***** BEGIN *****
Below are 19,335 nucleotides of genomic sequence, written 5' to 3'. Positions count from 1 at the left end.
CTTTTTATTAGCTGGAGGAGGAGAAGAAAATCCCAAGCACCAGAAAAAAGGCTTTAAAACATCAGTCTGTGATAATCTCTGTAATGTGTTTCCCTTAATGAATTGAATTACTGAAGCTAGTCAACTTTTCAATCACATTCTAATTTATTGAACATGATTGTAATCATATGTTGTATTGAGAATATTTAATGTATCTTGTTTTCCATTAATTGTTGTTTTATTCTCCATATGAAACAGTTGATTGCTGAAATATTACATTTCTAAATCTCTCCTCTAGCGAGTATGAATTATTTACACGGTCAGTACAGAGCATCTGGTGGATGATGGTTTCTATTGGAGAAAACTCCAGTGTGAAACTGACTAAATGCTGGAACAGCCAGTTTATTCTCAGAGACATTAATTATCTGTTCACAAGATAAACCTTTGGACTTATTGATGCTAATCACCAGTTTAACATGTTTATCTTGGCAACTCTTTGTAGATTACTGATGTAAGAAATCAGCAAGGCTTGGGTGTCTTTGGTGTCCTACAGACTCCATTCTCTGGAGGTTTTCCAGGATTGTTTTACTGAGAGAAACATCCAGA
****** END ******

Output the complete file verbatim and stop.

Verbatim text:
Below are 19,335 nucleotides of genomic sequence, written 5' to 3'. Positions count from 1 at the left end.
CTTTTTATTAGCTGGAGGAGGAGAAGAAAATCCCAAGCACCAGAAAAAAGGCTTTAAAACATCAGTCTGTGATAATCTCTGTAATGTGTTTCCCTTAATGAATTGAATTACTGAAGCTAGTCAACTTTTCAATCACATTCTAATTTATTGAACATGATTGTAATCATATGTTGTATTGAGAATATTTAATGTATCTTGTTTTCCATTAATTGTTGTTTTATTCTCCATATGAAACAGTTGATTGCTGAAATATTACATTTCTAAATCTCTCCTCTAGCGAGTATGAATTATTTACACGGTCAGTACAGAGCATCTGGTGGATGATGGTTTCTATTGGAGAAAACTCCAGTGTGAAACTGACTAAATGCTGGAACAGCCAGTTTATTCTCAGAGACATTAATTATCTGTTCACAAGATAAACCTTTGGACTTATTGATGCTAATCACCAGTTTAACATGTTTATCTTGGCAACTCTTTGTAGATTACTGATGTAAGAAATCAGCAAGGCTTGGGTGTCTTTGGTGTCCTACAGACTCCATTCTCTGGAGGTTTTCCAGGATTGTTTTACTGAGAGAAACATCCAGA